council case studies
More Australians than ever are living in apartment blocks or multi-unit dwellings (MUDs). A 2020 report from the Strata Community Association revealed that 9% of the population live in an apartment, unit or flat, with that number forecasted to grow over the coming years.
Engaging this segment of the community in waste avoidance and resource recovery services is a tricky business so it should come as no surprise that the Garage Sale Trail program is increasingly being used by councils across Australia to engage MUD dwellers in reuse and waste avoidance.
Sustainability Victoria's guide to resource recovery and recycling at multi-unit dwellings explains that while resource recovery services to single-dwelling domestic households can divert more than 50% of waste from landfill, the current recovery levels from MUDs is often significantly less than this. Low participation in resource recovery is largely attributed to a lack of convenience. Research from other states and territories backs this up.
Multi-unit dwellings also often report higher incidents of illegal dumping. It costs Melbourne councils more than $11 million each year to manage instances of illegal dumping [MWRRG].
HOW DOES GARAGE SALE TRAIL ADDRESS THIS?
In 2021, around 8% of people who participated in Garage Sale Trail lived in a unit block or apartment. These residents hosted events in common areas of their building or joined local group sales organised by schools or community groups.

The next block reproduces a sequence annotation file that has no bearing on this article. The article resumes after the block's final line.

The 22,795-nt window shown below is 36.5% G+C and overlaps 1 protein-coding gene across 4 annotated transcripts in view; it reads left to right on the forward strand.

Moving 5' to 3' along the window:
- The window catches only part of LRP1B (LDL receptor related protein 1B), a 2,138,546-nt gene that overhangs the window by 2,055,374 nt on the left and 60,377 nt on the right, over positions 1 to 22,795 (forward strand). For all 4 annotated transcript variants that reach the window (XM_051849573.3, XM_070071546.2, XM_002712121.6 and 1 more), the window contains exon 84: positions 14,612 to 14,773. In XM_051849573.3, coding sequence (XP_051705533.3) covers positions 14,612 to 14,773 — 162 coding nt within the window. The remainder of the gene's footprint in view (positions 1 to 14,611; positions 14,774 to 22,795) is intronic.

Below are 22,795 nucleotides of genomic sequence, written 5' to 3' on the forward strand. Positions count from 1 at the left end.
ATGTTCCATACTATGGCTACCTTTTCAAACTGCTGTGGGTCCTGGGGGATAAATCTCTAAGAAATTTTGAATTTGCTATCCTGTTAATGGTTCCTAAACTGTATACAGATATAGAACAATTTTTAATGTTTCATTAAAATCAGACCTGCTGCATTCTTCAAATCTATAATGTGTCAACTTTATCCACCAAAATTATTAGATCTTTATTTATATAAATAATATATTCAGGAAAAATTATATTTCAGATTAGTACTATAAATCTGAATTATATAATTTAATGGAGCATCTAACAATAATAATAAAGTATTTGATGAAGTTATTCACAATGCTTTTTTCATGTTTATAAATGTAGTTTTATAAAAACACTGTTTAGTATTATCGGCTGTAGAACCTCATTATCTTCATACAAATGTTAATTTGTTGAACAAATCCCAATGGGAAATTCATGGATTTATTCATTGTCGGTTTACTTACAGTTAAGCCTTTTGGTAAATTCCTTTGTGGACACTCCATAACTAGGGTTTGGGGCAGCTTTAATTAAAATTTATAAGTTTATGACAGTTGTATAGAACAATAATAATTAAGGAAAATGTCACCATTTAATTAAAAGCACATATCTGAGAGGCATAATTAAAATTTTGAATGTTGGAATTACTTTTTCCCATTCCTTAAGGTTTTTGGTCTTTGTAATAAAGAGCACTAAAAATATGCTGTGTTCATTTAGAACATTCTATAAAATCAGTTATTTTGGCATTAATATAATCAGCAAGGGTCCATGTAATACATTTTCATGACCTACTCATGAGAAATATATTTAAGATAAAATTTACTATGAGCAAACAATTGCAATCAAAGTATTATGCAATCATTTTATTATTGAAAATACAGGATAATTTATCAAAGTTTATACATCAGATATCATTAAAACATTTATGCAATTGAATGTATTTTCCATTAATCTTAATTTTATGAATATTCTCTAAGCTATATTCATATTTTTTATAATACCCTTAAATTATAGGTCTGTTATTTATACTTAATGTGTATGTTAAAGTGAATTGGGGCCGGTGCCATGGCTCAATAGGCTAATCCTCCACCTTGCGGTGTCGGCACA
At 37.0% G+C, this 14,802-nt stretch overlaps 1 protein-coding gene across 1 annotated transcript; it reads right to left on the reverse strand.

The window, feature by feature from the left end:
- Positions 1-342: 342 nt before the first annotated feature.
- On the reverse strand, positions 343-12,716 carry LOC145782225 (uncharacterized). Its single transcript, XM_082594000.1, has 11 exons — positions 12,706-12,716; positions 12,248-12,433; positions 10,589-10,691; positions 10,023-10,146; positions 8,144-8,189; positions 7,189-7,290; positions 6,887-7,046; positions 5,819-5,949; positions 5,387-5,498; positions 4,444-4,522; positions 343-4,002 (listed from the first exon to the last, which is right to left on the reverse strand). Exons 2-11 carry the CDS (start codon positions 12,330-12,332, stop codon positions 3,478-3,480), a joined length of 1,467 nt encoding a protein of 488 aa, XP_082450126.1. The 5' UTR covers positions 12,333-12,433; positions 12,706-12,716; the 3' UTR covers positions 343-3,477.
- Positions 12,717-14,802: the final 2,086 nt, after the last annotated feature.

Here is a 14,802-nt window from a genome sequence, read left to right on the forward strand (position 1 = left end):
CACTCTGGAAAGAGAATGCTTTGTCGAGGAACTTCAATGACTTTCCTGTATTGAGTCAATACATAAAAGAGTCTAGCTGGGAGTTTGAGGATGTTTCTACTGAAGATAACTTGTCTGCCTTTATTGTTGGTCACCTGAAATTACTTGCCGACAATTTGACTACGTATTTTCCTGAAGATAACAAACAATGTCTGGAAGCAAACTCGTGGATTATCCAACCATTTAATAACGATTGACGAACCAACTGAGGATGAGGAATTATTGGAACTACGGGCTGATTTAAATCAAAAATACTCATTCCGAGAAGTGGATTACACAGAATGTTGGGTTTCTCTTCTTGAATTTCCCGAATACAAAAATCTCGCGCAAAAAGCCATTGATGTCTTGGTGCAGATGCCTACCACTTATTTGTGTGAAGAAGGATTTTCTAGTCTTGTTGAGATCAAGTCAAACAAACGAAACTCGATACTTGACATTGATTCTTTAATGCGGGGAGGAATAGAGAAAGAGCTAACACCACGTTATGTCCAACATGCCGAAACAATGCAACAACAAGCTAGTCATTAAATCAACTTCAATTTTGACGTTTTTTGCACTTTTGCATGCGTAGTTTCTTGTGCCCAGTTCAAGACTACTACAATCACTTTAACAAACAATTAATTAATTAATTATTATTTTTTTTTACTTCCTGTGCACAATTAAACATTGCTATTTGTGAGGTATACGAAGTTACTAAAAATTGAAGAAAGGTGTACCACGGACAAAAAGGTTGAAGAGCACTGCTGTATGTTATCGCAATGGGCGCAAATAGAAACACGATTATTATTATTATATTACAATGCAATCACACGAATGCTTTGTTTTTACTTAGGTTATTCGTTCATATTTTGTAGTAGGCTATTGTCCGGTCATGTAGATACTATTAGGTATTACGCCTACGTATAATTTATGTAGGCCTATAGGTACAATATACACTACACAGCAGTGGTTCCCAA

For these residents, Garage Sale Trail:
In summary, Garage Sale Trail addresses two of the key barriers those living in units face when it comes to resource recovery - a lack of convenience and a sense of anonymity.
Here are two case studies of councils that have successfully used the program to reduce illegal dumping, increase resource recovery and connect the community around their MUD populations.
WILLOUGHBY COUNCIL NSW
The City of Willoughby is a high density area, located on the North Shore of Sydney. With a significant proportion of residents living in MUDs, council organised a suitcase sale at a local community centre providing a venue for those living in surrounding unit blocks to sell their pre-loved stuff from.
To reach the right people, the council marketing team listed the suitcase sale on the Garage Sale Trail website, advertised on Facebook, flyered the local unit blocks and promoted the sale in their regular e-newsletter to residents.
CITY OF SYDNEY NSW
In the City of Sydney, a local community group was recruited to run a picnic blanket sale at a local park. Hosted in Green Square and surrounded by new developments, the event included a sausage sizzle and local makers market as well as more than 30 stalls selling pre-loved stuff.
Working with a local community group minimised the workload for council and provided an opportunity for the community group to fundraise and recruit new members. Council simply provided permits and promoted the event in their existing channels.
Partnerships with local property managers enabled the event to be promoted extensively to those living in the apartment buildings via door drops, posters in common areas and through strata e-newsletters and Facebook groups.
More than 400 people attended the event, with an estimated 10,000 kilograms of stuff being sold. Pop up textile recycling banks, provided by The Smith Family, further increased the reuse of items from the event.
FIND OUT MORE
For more information on how your council can use the Garage Sale Trail program to engage with the MUD community, get in touch to book in a consultation with us.
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